Authorities in the United States are not providing enough information on the criminal records of persons they deport to St. Vincent and the Grenadines and other countries, says Prime Minister Ralph Gonsalves.
“We have had great difficulties with the Americans, in particular, to give us the information, the antecedents, the history of the individuals who are being deported,” he said on Tuesday.
“I just don’t get it, and they give you all kinds of reasons why you can’t get it. None of them make any sense to me,” Gonsalves, who is also Minister of National Security, said in a call to Boom FM.
His comments came in the wake of the shocking revelation that Vermont man Veron Primus, who has been charged with the November 2015 murder of real estate agent Sharleen Greaves, had been investigated 10 years earlier in the United States in connection with the murder of a teenager there.
Primus is also charged with the kidnapping of Mewanah Hadaway of Vermont.
Investigators in the United States say they believe that the woman who Primus was suspected of killing in the United States was also held for days before being murdered.
The crimes for which Primus has been charged were allegedly committed just over a year after Primus was deported from the United States after serving a prison sentence there.
Gonsalves, who is also Minister of National Security, said that the lack of adequate information about deportees from U.S. authorities is a complaint among governments in the region.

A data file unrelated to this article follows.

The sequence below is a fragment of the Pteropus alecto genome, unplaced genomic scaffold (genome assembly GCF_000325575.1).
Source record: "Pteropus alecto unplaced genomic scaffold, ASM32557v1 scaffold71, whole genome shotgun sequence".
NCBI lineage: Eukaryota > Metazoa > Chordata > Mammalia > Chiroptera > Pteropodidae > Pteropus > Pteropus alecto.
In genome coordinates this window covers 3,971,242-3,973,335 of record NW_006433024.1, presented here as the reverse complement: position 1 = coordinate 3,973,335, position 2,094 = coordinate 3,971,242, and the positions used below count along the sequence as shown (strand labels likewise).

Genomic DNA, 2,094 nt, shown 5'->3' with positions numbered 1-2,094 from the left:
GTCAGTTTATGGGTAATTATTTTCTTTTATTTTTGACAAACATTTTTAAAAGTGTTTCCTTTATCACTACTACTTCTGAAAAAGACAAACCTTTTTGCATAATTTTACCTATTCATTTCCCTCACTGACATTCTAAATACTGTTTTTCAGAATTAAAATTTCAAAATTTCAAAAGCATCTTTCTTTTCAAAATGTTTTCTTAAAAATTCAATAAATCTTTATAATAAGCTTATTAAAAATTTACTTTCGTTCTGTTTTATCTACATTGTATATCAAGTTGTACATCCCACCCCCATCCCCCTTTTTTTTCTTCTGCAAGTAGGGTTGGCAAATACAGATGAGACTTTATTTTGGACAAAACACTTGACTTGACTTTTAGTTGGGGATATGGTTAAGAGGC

He said a government would get information either through the Ministry of National Security or the diplomatic channels that a particular person is being deported at a certain time.
“And all they would tell you is [the person’s] age. They ain’t even tell you what he is being deported for. They just tell you he is being deported. … And even if you are informed about the specific reason for the deportation, they don’t tell you his antecedents.”
Gonsalves said the United States may deport someone for an immigration violation, but the person may also be a hardened criminal with a record.
“So, we try, when the deportees come to do a system of tracking, but it would be very helpful if we know — for instance, the correctional facilities in the United States would know whether a fella is a psychopath,” Gonsalves said.
He said the receiving government requests the information from the Unites States but don’t get it.
“Not only here, but throughout the Caribbean. That is an issue upon which we have been fighting. You get all kinds of reasons: well, it is private information, you can’t give it; you get the reason that this is not a federal offence and is federal people who — it’s a state thing and they don’t have the records,” Gonsalves said.
“Basically, they don’t want to take the time to give you — because, remember you know, they deport persons to St. Vincent and the Grenadines, but they deport throughout the Caribbean and the whole of Latin America. So they don’t want to be tied up with all the bureaucratic work to give you all the information in each case, so they just land their problems on you, and these people, a large number of them go to the states as young children and know nothing about St. Vincent and the Grenadine or Jamaica or Barbados for that matter,” Gonsalves said.